• Kansai Electric (Kepco) says that 13 of its 28 fossil-fueled (thermal) plants will have scheduled maintenance shutdowns postponed due to the nuclear moratorium. They plan to keep all thermal’s operating at full power through the summer. Fossil-fueled plants are usually shuttered for maintenance, cleaning of the boilers (you have no idea how awful that usually is), and repairs every 2 to 4 years. NISA has already approved seven postponements of legally-required shut-downs as well as voluntary inspections of six other thermals. In order to try and avoid unexpected plant failures, Kepco says they are increasing daily equipment checks. Kepco is also stoking their warehouses with replacement equipment to insure relatively rapid restarts should equipment failures cause some of the plants to suddenly drop off the grid. Why are they doing this? Because last year a motor failure caused a unit in Kyoto Prefecture to suddenly be lost, and another in Osaka Prefecture to shut off due to a gas turbine failure. Unless Oi units #3 & 4 are restarted, no thermal plant failures will be tolerable come the long, hot summer. (Japan Times)
  • On May 6, the Sinchi Thermal Power Station had to be shut down due to excessive steam leakage inside the plant’s boiler. This removed 1,000 megawatts from the national electrical grid. The cause of the Sinchi accident is currently being investigated. Kyodo Electric says they will repair the ruptured boiler tubing and return the plant to service as soon as possible. (Tepco Press Release)
  • A government expert panel predicts power shortages this summer in major cities including Osaka, Fukuoka and Sapporo. Unless, of course, Oi units #3 & 4 are restarted. Without the nukes, electricity supply in the Kepco system will be especially tight and could fall as much as 16% short of demand. Two other companies in danger of shortfalls are Kyushu Electric and Hokkaido Electric. (Kyodo News)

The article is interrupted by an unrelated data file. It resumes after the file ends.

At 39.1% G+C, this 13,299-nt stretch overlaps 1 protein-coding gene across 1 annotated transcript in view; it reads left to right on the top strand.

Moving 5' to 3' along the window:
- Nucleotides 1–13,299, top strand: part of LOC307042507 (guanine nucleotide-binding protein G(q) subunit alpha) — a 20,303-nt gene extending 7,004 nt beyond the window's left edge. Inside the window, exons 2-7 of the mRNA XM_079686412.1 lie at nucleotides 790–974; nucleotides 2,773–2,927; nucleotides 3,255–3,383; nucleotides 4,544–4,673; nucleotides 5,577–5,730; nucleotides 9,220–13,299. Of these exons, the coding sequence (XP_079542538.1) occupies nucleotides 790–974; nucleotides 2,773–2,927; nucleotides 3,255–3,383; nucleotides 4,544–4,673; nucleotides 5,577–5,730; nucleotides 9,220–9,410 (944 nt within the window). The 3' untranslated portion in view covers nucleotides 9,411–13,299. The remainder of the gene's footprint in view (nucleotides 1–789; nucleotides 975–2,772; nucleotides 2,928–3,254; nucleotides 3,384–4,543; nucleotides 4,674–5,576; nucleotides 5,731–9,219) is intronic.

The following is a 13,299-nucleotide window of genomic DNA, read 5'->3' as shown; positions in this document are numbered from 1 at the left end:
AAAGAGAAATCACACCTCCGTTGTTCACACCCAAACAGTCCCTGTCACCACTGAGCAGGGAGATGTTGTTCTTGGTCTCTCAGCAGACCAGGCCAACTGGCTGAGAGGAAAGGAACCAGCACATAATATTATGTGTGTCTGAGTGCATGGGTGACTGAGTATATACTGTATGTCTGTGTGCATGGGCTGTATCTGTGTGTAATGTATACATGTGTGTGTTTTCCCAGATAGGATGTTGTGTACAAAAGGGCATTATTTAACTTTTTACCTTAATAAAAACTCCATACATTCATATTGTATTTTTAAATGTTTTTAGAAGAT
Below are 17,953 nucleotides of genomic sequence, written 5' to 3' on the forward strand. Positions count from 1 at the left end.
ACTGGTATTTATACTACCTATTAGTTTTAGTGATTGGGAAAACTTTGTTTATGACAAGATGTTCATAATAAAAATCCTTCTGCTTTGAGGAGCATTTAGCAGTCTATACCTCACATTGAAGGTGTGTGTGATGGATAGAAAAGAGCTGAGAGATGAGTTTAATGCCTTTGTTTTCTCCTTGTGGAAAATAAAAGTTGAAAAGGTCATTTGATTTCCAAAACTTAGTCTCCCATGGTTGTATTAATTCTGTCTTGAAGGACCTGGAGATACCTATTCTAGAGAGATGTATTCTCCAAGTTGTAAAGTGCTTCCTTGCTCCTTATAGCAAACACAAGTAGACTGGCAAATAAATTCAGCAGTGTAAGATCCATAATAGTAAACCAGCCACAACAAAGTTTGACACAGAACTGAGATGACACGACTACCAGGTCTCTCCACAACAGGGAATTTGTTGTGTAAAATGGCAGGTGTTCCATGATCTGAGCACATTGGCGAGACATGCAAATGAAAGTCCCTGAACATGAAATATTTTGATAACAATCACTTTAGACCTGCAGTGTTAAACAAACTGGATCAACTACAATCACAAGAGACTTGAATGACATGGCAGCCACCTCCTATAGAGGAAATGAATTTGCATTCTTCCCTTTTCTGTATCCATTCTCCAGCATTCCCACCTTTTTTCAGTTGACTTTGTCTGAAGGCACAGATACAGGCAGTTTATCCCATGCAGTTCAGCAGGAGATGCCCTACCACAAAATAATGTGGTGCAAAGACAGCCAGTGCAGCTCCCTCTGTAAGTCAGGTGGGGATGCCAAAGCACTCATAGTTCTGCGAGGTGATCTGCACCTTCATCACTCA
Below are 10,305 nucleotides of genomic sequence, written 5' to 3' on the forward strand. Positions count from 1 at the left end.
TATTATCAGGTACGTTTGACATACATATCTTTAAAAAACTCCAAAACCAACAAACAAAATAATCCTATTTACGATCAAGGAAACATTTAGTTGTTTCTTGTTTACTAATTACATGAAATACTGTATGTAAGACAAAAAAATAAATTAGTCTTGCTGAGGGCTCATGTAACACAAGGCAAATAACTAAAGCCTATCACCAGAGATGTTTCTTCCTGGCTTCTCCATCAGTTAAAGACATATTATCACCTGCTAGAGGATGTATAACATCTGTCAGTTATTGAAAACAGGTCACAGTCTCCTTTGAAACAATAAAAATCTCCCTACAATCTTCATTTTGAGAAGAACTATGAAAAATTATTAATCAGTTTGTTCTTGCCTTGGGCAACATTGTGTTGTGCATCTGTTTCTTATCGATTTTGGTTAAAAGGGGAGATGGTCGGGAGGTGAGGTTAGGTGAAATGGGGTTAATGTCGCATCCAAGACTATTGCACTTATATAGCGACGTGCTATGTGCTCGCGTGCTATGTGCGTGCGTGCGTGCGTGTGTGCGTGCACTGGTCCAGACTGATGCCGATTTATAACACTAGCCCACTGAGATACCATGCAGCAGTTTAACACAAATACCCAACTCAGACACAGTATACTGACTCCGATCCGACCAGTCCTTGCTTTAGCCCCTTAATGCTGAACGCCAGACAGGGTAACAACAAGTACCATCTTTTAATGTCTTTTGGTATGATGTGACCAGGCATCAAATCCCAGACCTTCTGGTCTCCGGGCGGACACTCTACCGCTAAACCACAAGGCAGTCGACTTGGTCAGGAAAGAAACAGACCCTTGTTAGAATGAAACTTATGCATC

• Tokyo says unless Oi units #3 & 4 are restarted, areas served by Kepco will possibly face mandated power restrictions this summer. The restrictions include setting firm power-saving targets and penalizing companies that fall short of them. However, if the nuke restarts happen and proposed power saving measures are taken by businesses and residential customers, Kepco patrons might not face the restrictions. This is the first time the government has said that the two Oi restarts could be enough to avert power shortages in Fukui, Kyoto, and Shiga prefectures. An official with the National Policy Unit said, “We presented preliminary calculations envisaging the restarting of the Oi reactors this time because committee members asked us to do so at the last meeting (on May 7).” Chief Cabinet Secretary Osamu Fujimura commented that the explanations to local bodies with a view to restart the Oi reactors were “ripening,” hinting that the government hoped the reactors would be restarted. Nonetheless, the government’s announcement implies that restarting the two Oi plants could reduce the impetus to restart other idled nukes in the region, potentially pacifying local demands to delay restarts until the new nuclear regulatory program and stronger safety rules are in place. (Mainichi Shimbun)
  • A group of small-to-medium businesses want the nation’s nukes restarted as soon as possible. The National Federation of Small Business Associations’ chairman, Kinya Tsuruta, has submitted a formal request to the industry ministry. It says that electricity shortfalls are a major concern, but they also fear the increased financial burden that goes with the massive rise in burning fossil fuels. Tsuruta fears that electric rate increases could “hollow out” Japanese industry. Industry Minister Edano pledged to make the power supply issue a priority. (JAIF)
  • Tepco discovered water squirting out of a pipe in the waste water filtrate system at Fukushima Daiichi. It took 15 minutes to remotely shut down the system and isolate the leaking section of pipe. The surface radiation level of the leaked water was indistinguishable from the site’s environmental readings near the system leak. None of the leaked water made it to any drainage ditch or gutter, so none of the liquid left the power complex and into the sea. (Tepco Press Release)